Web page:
- Thumb – 1
- Index finger – 2
- Middle finger – 3
- Ring finger – 4
- Pinky – 5
Make sure you keep the same fingerings ascending and descending, and be sure to master one octave before adding an octave higher! To see how to play the C natural minor scale with each hand, check out this quick lesson.
Relative and Parallel Scales
When you know relative and parallel scales, you gain a better understanding of how different scales relate to one another. For example, every major scale has a relative minor scale. Relative majors and minors share the same notes, but the notes are in a different order. The E♭ major scale contains the notes E♭, F, G, A♭, B♭, C, and D, so it’s the relative major scale of the C natural minor scale.
Parallel scales have the same root note (or tonic). Since the C natural minor scale and C major scale both start with C, they are parallel scales.
Chords of the C Minor Scale
Particularly if you want to write music or improvise, it can be helpful to know what chords are in a given key. Fortunately, there’s a formula for that! To find the chords in any minor key, you just apply the following formula:
In this formula, the lowercase Roman numerals indicate minor chords, the degree sign indicates a diminished chord, and the uppercase Roman numerals indicate major chords. So using that formula, we can find out the chords in the scale as well as their scale degrees:
- i. C minor (Cm, tonic chord)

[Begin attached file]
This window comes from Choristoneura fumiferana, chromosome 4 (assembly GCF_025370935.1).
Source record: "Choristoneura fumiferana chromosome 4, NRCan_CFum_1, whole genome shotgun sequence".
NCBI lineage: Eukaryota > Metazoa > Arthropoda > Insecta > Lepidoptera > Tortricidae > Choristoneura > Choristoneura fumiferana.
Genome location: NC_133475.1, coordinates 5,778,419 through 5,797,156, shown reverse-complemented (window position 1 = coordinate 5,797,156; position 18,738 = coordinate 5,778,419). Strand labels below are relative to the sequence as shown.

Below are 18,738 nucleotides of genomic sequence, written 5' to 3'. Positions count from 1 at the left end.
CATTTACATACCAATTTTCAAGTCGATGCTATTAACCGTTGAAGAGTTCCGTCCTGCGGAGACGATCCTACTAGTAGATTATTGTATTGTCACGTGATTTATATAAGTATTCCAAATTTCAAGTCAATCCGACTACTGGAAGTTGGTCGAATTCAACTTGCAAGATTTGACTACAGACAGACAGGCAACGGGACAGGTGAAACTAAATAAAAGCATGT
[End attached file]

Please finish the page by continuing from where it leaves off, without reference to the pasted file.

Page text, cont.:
- ii°. D diminished (Ddim, supertonic chord)
- III. E♭ major (E, mediant chord)
- iv. F minor (Fm, subdominant chord)
- v. G minor (Gm, dominant chord)
- VI. A♭ major (A♭, submediant chord)
- VII. B♭ major (B♭, subtonic chord)
Of course, variants of these chords (like seventh chords) are also often used. For instance, since diminished chords are not used too commonly, many chord progressions use Dm7♭5 instead of Ddim.
Songs in The Key of C Minor
The key of C minor has a distinctive, emotional sound. Check out some popular songs in the key:
- 1. “Gangsta’s Paradise” by Coolio
- 2. “Eye of the Tiger” by Survivor
- 3. “For the Damaged Coda” by Blonde Redhead
- 4. “Graduation Day” by Kanye West
- 5. “Running Up That Hill (A Deal With God)” by Kate Bush
- 6. “Desert Rose” by Sting
- 7. “Enjoy the Silence” by Depeche Mode
- 8. “Don’t Speak” by No Doubt
- 9. “You Give Love a Bad Name” by Bon Jovi
- 10. “Giant Steps” by John Coltrane
Common Chord Progressions in the Key of C Minor
Many of the above songs have interesting and unusual chord progressions. “For the Damaged Coda” by Blonde Redhead uses an i-VII-i-V progression, though many of the chords are modified. The chord progression is Cm-B♭7/D-Cm/E♭-G7/B. “Enjoy the Silence” by Depeche Mode uses an i-III (Cm-Eb) progression in the intro, an i-iii-VI (Cm-E♭m-A♭) progression for the verse, and an iv-VI-i-III (Fm-A♭-Cm-E♭/B♭) progression for the chorus. And the chorus of “Running Up That Hill (A Deal With God)” by Kate Bush has a VI-VII-i (A♭add9-B♭-Cm7) progression.
Of course, there are plenty of other common progressions in the key. These include i-VI-VII (Cm-A♭-B♭), ii-v-i (Dm7♭5-Gm-Cm), i-VI-III-VII (Cm-A♭-E♭-B♭), i-iv-v (Cm-Fm-Gm), and i-iv-VII (Cm-Fm-B♭).
Mastering the C minor scale on the piano keyboard will ultimately help you improvise and write songs in this deeply nuanced key. Just be sure to do some focused practice each day, and you’ll master the scale in no time! What do you think? Did you find this article useful? Let us know in the comments below, and please don’t forget to like and share if you found this list useful!